Despite their claims that their lives and the lives of their families are in peril, the asylum seekers must prove that they did not actively participate in the coup and they were just following orders to salvage wounded soldiers.
Whatever the case, hard logic suggests that human rights protection would be set aside and the eight asylum seekers are likely to be “sacrificed” in order to maintain the good relations between the two governments.
Like in the case of Ocalan, one might say.
ABOARD A U.S. MILITARY AIRCRAFT (AP) — After inflicting heavy losses on weakened Afghan security forces a year ago, the Taliban under new leadership have been surprisingly slow to ramp up attacks at the midpoint of the traditional fighting season, senior American military officers said Sunday.
In an Associated Press interview, Marine Gen. Joseph Dunford, chairman of the Joint Chiefs of Staff, said he is cautiously encouraged by a relative slackening of the Taliban’s aggressive tactics.
Citing “a lower level of violence from the Taliban than we have seen in the past,” Dunford was quick to say that while he believes Afghan forces have seized battlefield momentum, there are no assurances that the balance won’t shift again.
“We’ve seen peaks and valleys with the Taliban before, but certainly on the ground right now the Afghan forces have the momentum,” he said, speaking aboard an Air Force C-17 transport plane en route from Bagram Air Base in Afghanistan to Stuttgart, Germany. Dunford spent three days in Afghanistan speaking with U.S. and Afghan commanders, troops and officials. On Sunday he met with President Ashraf Ghani and other senior members of Ghani’s government in Kabul.
Dunford commanded all U.S. and coalition forces in Afghanistan from February 2013 to August 2014.
In separate interviews in Afghanistan over the weekend, other senior U.S. officers highlighted an unexpected easing of Taliban military pressure in the days since Ramadan, the period of traditional Muslim fasting, ended in early July. One called it a “tactical pause,” another said it points to a weakening of the Taliban, but none claimed it means an early end to the long war.
Private analysts interviewed Sunday expressed skepticism about the war’s progress.
Anthony Cordesman, an Afghanistan expert at the Center for Strategic and International Studies, said there are many forces at work against the country in addition to a resilient Taliban, even if the militants may have become more fragmented.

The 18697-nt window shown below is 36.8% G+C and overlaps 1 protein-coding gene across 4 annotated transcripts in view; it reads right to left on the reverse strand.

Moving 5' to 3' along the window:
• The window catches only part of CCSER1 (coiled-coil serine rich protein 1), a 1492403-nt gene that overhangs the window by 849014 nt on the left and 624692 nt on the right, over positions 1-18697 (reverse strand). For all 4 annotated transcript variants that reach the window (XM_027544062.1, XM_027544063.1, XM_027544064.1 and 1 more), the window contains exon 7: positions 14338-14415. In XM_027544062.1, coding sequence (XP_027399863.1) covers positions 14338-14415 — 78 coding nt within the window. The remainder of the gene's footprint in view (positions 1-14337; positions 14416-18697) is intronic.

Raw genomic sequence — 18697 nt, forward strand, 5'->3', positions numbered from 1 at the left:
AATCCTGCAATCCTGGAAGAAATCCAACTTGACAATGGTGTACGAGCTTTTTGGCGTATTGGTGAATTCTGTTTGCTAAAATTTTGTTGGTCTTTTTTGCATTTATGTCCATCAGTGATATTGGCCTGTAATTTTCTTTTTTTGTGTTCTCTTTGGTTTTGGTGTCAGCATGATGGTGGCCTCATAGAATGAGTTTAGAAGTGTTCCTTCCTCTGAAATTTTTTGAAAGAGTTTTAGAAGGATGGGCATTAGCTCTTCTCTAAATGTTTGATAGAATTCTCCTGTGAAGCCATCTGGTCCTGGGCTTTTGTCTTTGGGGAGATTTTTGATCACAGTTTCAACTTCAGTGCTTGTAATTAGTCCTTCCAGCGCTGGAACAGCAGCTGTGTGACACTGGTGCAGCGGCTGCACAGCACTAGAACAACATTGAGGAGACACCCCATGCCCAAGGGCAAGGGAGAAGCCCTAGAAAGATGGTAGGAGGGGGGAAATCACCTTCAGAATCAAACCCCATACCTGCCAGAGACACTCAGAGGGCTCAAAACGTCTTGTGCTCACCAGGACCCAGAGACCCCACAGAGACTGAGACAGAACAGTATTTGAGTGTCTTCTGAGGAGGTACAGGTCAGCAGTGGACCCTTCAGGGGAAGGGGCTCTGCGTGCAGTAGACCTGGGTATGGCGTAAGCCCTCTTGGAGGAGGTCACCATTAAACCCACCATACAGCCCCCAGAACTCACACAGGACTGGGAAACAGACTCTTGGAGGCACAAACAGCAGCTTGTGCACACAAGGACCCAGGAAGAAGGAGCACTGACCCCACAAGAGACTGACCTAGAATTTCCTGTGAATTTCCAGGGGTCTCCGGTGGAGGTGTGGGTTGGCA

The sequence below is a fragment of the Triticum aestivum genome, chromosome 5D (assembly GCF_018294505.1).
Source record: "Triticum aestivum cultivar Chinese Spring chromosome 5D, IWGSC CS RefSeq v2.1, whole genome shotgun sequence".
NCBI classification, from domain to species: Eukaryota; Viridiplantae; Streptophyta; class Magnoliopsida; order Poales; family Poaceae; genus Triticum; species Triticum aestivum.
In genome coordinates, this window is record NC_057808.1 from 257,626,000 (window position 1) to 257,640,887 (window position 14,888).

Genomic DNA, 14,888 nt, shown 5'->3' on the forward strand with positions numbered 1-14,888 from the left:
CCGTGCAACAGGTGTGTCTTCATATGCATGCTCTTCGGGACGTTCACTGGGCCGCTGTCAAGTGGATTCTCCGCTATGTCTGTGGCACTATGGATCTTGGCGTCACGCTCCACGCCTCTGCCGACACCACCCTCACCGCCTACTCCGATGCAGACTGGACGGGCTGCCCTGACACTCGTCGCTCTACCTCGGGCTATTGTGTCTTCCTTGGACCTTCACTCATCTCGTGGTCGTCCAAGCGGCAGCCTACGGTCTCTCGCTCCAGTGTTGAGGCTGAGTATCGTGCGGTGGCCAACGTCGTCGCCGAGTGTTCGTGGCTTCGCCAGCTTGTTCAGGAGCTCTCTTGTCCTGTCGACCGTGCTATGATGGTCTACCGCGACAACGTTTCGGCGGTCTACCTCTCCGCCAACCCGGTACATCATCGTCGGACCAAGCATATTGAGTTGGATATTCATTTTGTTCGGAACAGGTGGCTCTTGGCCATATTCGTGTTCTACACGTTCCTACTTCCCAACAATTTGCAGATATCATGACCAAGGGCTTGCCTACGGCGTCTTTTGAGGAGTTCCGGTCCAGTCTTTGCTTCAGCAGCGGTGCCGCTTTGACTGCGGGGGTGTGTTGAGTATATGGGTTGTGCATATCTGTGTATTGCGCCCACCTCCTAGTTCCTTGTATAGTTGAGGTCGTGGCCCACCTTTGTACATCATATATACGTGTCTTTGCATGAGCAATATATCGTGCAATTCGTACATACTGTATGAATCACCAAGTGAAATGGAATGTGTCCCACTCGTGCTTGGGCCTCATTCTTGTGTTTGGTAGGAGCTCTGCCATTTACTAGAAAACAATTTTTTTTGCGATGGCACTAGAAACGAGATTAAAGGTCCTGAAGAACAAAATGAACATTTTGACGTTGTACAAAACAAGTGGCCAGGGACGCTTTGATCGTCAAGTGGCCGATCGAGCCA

“Poverty is rising, governance is extremely weak and virtually absent in many districts,” Cordesman said in an email exchange. “Power brokers and ex-warlords are stronger. No progress has been made in fighting corruption in one of the most corrupt countries in the world. Narcotics is becoming more important in the economy, and there is a major brain drain.”
He said President Barack Obama’s recent decision to commit U.S. troops longer and more directly “really does matter” on the military front. “But, Afghanistan desperately needs unified and more effective leadership and governance, more economic aid and reform, and less corruption or all the weakening of the Taliban can do is to make this an endless war of attrition.”
Dunford said he found Afghan commanders and officials heartened by Obama’s decisions to keep 8,400 U.S. troops in the country when he leaves office, more than previously planned, and to authorize more aggressive use of U.S. forces in support of Afghan offensive actions.
“It’s a psychological turning point” for the Afghan government and its security forces, he said, while adding: “I’m not sure it’s a turning point on the ground” for actual war fortunes.
Col. Michael Marti, director of the U.S.-led coalition’s intelligence center in Kabul, said Sunday he attributes the absence of an expected summer surge in Taliban violence to after-effects of the U.S. killing in May of the group’s leader, Mullah Mohammed Akhtar Mansour.
“Their overall operational tempo appears to be decreased a little bit,” Marti said, adding that the Taliban’s leadership transition means they are “building a new team” under their new leader, Mullah Haibatullah Akhundzada, an extremist cleric.
Cordesman said the new Taliban leader lacks charisma and credibility, and he and other key Taliban figures “seem even less interested in real peace negotiations.”